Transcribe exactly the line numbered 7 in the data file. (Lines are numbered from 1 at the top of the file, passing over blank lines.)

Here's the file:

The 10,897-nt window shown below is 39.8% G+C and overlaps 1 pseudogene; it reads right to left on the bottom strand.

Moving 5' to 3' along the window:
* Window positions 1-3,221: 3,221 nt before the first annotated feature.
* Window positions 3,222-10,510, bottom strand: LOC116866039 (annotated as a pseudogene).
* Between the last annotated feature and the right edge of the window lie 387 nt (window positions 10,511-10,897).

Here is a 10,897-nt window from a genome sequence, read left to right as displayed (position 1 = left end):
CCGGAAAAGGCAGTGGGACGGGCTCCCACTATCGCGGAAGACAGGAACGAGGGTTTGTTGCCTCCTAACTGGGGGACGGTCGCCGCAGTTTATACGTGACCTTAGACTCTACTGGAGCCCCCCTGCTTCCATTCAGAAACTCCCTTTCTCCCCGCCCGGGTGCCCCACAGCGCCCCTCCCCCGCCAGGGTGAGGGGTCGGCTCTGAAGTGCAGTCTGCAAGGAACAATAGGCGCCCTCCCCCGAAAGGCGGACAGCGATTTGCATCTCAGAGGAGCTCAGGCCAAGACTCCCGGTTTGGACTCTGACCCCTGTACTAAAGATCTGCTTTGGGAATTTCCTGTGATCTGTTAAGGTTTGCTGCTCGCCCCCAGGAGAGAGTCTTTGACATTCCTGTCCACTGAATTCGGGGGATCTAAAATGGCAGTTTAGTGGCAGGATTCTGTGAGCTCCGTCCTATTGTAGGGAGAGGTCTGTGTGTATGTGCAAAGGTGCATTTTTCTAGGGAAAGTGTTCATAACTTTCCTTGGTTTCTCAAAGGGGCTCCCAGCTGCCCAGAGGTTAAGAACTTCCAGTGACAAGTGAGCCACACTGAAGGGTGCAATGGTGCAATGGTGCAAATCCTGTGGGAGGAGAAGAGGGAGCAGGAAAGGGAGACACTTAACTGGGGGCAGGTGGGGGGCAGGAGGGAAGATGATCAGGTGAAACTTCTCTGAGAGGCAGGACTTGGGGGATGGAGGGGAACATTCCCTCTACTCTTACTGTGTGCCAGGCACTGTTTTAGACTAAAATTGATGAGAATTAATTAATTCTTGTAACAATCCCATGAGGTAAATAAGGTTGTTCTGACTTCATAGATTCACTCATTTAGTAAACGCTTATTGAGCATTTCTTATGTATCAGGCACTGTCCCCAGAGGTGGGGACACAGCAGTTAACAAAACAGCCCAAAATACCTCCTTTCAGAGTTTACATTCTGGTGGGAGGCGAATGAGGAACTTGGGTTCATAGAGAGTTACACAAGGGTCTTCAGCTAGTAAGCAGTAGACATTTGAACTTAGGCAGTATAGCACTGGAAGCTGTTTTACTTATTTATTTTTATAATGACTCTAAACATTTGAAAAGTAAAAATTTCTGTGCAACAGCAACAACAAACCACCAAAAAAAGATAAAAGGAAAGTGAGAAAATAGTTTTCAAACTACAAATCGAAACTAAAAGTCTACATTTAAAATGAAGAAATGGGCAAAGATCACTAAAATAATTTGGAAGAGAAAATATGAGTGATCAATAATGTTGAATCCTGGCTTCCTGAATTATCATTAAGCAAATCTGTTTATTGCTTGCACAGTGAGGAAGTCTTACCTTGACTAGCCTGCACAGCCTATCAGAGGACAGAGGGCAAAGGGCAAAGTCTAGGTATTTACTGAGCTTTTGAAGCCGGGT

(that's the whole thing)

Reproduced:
CCGGAAAAGGCAGTGGGACGGGCTCCCACTATCGCGGAAGACAGGAACGAGGGTTTGTTGCCTCCTAACTGGGGGACGGTCGCCGCAGTTTATACGTGACCTTAGACTCTACTGGAGCCCCCCTGCTTCCATTCAGAAACTCCCTTTCTCCCCGCCCGGGTGCCCCACAGCGCCCCTCCCCCGCCAGGGTGAGGGGTCGGCTCTGAAGTGCAGTCTGCAAGGAACAATAGGCGCCCTCCCCCGAAAGGCGGACAGCGATTTGCATCTCAGAGGAGCTCAGGCCAAGACTCCCGGTTTGGACTCTGACCCCTGTACTAAAGATCTGCTTTGGGAATTTCCTGTGATCTGTTAAGGTTTGCTGCTCGCCCCCAGGAGAGAGTCTTTGACATTCCTGTCCACTGAATTCGGGGGATCTAAAATGGCAGTTTAGTGGCAGGATTCTGTGAGCTCCGTCCTATTGTAGGGAGAGGTCTGTGTGTATGTGCAAAGGTGCATTTTTCTAGGGAAAGTGTTCATAACTTTCCTTGGTTTCTCAAAGGGGCTCCCAGCTGCCCAGAGGTTAAGAACTTCCAGTGACAAGTGAGCCACACTGAAGGGTGCAATGGTGCAATGGTGCAAATCCTGTGGGAGGAGAAGAGGGAGCAGGAAAGGGAGACACTTAACTGGGGGCAGGTGGGGGGCAGGAGGGAAGATGATCAGGTGAAACTTCTCTGAGAGGCAGGACTTGGGGGATGGAGGGGAACATTCCCTCTACTCTTACTGTGTGCCAGGCACTGTTTTAGACTAAAATTGATGAGAATTAATTAATTCTTGTAACAATCCCATGAGGTAAATAAGGTTGTTCTGACTTCATAGATTCACTCATTTAGTAAACGCTTATTGAGCATTTCTTATGTATCAGGCACTGTCCCCAGAGGTGGGGACACAGCAGTTAACAAAACAGCCCAAAATACCTCCTTTCAGAGTTTACATTCTGGTGGGAGGCGAATGAGGAACTTGGGTTCATAGAGAGTTACACAAGGGTCTTCAGCTAGTAAGCAGTAGACATTTGAACTTAGGCAGTATAGCACTGGAAGCTGTTTTACTTATTTATTTTTATAATGACTCTAAACATTTGAAAAGTAAAAATTTCTGTGCAACAGCAACAACAAACCACCAAAAAAAGATAAAAGGAAAGTGAGAAAATAGTTTTCAAACTACAAATCGAAACTAAAAGTCTACATTTAAAATGAAGAAATGGGCAAAGATCACTAAAATAATTTGGAAGAGAAAATATGAGTGATCAATAATGTTGAATCCTGGCTTCCTGAATTATCATTAAGCAAATCTGTTTATTGCTTGCACAGTGAGGAAGTCTTACCTTGACTAGCCTGCACAGCCTATCAGAGGACAGAGGGCAAAGGGCAAAGTCTAGGTATTTACTGAGCTTTTGAAGCCGGGT